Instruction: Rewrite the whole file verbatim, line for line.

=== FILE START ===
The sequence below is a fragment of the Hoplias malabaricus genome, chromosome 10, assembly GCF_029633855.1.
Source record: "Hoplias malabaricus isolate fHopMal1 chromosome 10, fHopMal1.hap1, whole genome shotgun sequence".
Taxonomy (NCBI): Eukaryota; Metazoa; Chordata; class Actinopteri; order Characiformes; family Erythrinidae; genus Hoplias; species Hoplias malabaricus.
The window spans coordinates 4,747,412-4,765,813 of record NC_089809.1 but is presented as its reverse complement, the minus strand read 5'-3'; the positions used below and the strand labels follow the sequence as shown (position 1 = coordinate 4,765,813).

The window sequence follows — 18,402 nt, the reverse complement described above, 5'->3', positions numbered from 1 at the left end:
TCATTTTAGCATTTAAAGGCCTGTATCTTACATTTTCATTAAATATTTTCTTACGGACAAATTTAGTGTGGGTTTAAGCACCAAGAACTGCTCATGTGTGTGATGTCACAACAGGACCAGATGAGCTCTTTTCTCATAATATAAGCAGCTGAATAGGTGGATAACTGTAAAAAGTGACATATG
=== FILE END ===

The sequence below is a fragment of the Hoplias malabaricus genome, chromosome 10, assembly GCF_029633855.1.
Source record: "Hoplias malabaricus isolate fHopMal1 chromosome 10, fHopMal1.hap1, whole genome shotgun sequence".
Taxonomy (NCBI): Eukaryota; Metazoa; Chordata; class Actinopteri; order Characiformes; family Erythrinidae; genus Hoplias; species Hoplias malabaricus.
The window spans coordinates 4,747,412-4,765,813 of record NC_089809.1 but is presented as its reverse complement, the minus strand read 5'-3'; the positions used below and the strand labels follow the sequence as shown (position 1 = coordinate 4,765,813).

The window sequence follows — 18,402 nt, the reverse complement described above, 5'->3', positions numbered from 1 at the left end:
TCATTTTAGCATTTAAAGGCCTGTATCTTACATTTTCATTAAATATTTTCTTACGGACAAATTTAGTGTGGGTTTAAGCACCAAGAACTGCTCATGTGTGTGATGTCACAACAGGACCAGATGAGCTCTTTTCTCATAATATAAGCAGCTGAATAGGTGGATAACTGTAAAAAGTGACATATG